In 2014, Elizabeth Willard Thames, then 30, sat down with her husband to map out how the couple could walk away from their unfulfilling nine-to-five jobs in just a few years. What they settled on was extreme frugality: a combination of buying used goods, bartering, going without, and DIY that let them save more than 70% of their take-home pay. By 2016, the couple had quit their jobs and moved to a home on 66 acres in Vermont. After chronicling her penny-pinching strategies on the blog Frugalwoods, Thames is now telling her story in Meet the Frugalwoods (Harper Business, Mar. 2018).

What did learn as you began to overhaul your spending habits?

It’s easy to get slotted into predetermined societal paths without realizing it. That’s what I did for years. I went to college, got a job, got another job, and commensurately increased my spending. When your expenses approach your paycheck, you don’t have a lot of options other than going to work and paying your bills. When I put distance between my expenses and my income, I realized that there’s a lot more I could do with my life.

Aside from freeing up money to save, what other payoffs did you discover from living a frugal life?

When we started on our journey, it was mostly about saving money. After a couple of months, we realized that there were benefits that far outstripped that. Among them was environmentalism: we consume less, we buy less, we throw out a lot less, and we waste less food. When we no longer want to own something, we sustainably source that to someone else. On the other side of that cycle, almost everything we buy is used. I can’t imagine being frugal without being environmental, and I can’t imagine being environmental without being frugal.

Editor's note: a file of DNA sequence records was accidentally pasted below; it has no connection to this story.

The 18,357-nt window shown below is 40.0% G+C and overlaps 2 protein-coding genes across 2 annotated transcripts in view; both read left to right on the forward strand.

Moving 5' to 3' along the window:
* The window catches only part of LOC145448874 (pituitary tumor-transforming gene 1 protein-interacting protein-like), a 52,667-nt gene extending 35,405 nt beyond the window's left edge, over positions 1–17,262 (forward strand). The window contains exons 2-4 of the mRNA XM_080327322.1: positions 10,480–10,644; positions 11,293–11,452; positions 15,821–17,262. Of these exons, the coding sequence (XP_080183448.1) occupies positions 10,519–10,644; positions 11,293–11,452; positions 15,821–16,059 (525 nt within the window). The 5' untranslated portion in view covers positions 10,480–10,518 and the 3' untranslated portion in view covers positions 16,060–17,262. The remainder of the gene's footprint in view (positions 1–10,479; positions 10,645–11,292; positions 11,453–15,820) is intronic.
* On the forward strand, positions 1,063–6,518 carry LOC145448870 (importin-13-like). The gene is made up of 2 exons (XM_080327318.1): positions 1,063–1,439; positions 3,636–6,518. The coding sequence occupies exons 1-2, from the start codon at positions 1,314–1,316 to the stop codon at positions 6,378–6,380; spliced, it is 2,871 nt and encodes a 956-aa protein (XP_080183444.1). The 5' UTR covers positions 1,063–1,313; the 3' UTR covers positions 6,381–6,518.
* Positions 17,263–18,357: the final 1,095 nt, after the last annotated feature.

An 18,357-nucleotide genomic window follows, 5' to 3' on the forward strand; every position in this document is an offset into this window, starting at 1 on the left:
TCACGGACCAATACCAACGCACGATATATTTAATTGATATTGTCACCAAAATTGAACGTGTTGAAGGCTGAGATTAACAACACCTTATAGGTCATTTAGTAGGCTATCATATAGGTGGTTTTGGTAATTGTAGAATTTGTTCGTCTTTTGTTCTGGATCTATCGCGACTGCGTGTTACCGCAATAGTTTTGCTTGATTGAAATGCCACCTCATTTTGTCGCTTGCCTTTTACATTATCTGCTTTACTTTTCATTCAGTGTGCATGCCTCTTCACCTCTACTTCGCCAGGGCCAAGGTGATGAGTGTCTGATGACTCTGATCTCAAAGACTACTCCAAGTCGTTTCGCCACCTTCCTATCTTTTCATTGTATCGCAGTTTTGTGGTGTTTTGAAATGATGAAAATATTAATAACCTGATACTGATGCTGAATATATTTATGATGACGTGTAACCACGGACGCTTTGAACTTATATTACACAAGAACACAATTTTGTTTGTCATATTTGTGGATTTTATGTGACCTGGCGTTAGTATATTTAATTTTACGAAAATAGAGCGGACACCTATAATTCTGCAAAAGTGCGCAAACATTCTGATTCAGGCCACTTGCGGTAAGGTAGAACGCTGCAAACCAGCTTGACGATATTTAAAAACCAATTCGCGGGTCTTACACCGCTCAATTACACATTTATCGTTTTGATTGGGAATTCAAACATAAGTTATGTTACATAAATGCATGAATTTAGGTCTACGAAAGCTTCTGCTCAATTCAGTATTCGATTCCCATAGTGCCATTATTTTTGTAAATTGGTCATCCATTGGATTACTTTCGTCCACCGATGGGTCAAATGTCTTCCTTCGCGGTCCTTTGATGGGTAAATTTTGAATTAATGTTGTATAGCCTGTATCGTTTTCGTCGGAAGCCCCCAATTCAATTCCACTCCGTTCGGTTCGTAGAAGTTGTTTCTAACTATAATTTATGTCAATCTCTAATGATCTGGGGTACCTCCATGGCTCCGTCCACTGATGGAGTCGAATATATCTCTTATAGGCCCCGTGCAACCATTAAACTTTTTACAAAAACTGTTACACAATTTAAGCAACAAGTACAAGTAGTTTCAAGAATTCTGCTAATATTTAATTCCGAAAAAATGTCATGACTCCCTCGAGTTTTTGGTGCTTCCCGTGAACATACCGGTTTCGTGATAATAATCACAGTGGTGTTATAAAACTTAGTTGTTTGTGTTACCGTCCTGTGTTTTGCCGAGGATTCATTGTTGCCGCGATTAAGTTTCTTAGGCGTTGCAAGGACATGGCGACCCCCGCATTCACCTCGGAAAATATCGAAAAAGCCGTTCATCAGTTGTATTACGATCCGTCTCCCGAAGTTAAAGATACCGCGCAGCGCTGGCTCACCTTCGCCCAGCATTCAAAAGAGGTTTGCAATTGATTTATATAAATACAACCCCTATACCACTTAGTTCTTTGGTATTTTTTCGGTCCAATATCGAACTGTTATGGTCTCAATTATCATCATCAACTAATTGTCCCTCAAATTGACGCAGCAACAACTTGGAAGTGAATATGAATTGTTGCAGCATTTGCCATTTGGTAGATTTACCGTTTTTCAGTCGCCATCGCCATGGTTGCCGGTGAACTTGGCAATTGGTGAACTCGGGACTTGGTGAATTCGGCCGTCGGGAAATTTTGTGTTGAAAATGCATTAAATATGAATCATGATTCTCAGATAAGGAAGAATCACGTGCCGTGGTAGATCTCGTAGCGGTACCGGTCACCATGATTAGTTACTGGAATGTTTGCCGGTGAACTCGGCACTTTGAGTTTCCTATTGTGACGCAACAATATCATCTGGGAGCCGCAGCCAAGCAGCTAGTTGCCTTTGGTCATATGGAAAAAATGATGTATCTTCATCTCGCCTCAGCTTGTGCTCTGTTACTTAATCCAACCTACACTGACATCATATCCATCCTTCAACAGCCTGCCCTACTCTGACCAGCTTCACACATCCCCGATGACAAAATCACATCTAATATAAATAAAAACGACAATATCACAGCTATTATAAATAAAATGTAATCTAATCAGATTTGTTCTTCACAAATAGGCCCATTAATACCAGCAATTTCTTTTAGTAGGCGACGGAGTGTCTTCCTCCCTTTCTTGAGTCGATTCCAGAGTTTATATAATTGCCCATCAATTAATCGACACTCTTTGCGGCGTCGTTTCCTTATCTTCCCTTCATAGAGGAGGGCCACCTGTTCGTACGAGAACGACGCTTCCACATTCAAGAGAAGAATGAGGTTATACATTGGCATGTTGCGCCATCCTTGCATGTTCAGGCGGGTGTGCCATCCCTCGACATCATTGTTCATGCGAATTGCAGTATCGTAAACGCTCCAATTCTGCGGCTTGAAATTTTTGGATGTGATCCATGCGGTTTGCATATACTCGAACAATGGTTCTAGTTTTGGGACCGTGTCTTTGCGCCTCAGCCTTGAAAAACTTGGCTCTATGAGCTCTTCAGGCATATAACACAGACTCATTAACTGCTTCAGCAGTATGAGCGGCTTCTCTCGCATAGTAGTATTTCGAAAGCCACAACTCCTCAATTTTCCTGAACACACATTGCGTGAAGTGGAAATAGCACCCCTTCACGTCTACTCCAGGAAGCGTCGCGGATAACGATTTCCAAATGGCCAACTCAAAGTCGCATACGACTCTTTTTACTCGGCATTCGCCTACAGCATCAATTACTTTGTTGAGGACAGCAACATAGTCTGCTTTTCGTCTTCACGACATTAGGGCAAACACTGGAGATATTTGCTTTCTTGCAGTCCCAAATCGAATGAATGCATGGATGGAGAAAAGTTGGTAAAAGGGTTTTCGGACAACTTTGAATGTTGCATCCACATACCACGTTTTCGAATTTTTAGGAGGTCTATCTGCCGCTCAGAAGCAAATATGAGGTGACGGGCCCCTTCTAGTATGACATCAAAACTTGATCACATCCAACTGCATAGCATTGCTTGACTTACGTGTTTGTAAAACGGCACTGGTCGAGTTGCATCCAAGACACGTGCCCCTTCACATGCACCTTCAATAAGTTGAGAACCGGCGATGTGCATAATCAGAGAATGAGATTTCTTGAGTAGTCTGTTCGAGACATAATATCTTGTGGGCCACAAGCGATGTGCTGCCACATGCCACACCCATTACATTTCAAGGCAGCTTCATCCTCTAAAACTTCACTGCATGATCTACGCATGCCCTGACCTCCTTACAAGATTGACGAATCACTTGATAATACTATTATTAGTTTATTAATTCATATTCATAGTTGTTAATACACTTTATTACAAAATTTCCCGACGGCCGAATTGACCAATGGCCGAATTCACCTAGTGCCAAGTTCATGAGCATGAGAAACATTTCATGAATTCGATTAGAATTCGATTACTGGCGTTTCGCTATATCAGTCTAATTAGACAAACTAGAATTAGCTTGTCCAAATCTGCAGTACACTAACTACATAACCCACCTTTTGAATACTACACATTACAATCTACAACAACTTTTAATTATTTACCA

Another element is the peace, happiness, and lower stress that we derive from this lifestyle. Once we said that we had enough, I felt very liberated, like, “I can stop shopping.” That frees up time, frees up money, and frees up a lot of mental space. I was carrying around in my head a shopping list of stuff. I was thinking about that instead of something I could create or do in my world.

What message would you like readers to take away from your book?

My [hope] is that the takeaway from the book will be serious soul-searching—where do I want to be, where am I now? Frugality is a way of doing a wholesale renovation of your life. Both time and money are finite resources. Every dollar you spend and every minute you spend should be in service of your long-term goals.

How about people who aren’t going to practice extreme frugality—what can they learn from your book?

My story is not your goal, and thinking about life the way I did is a privilege. You can derive benefits anywhere along the continuum of frugality. Take a month and see what it’s like to live a minimalistic lifestyle. Be really intentional. Write out where you want to be and see what it feels like to focus on long-term goals. Give yourself time and space, and commit. There are benefits to simply thinking about your spending holistically.

By practicing extreme frugality, do you miss out on anything?

Not if you’re doing it right. I practice what I call extreme frugality, but it’s extreme luxurious frugality. This is not hyperbolic. My family and I—my husband, my daughter, my dog, and our soon-to-be second daughter—we do what we want, we live where we want, we use our time as we want. Frugality isn’t about what we’re giving up; it’s about what we’re gaining. We’re able to spend time with our daughter all day. We’re able to go hiking together as a family every day. It’s really not about creating a miserly life. It’s about creating a life where you perceive everything as abundance.

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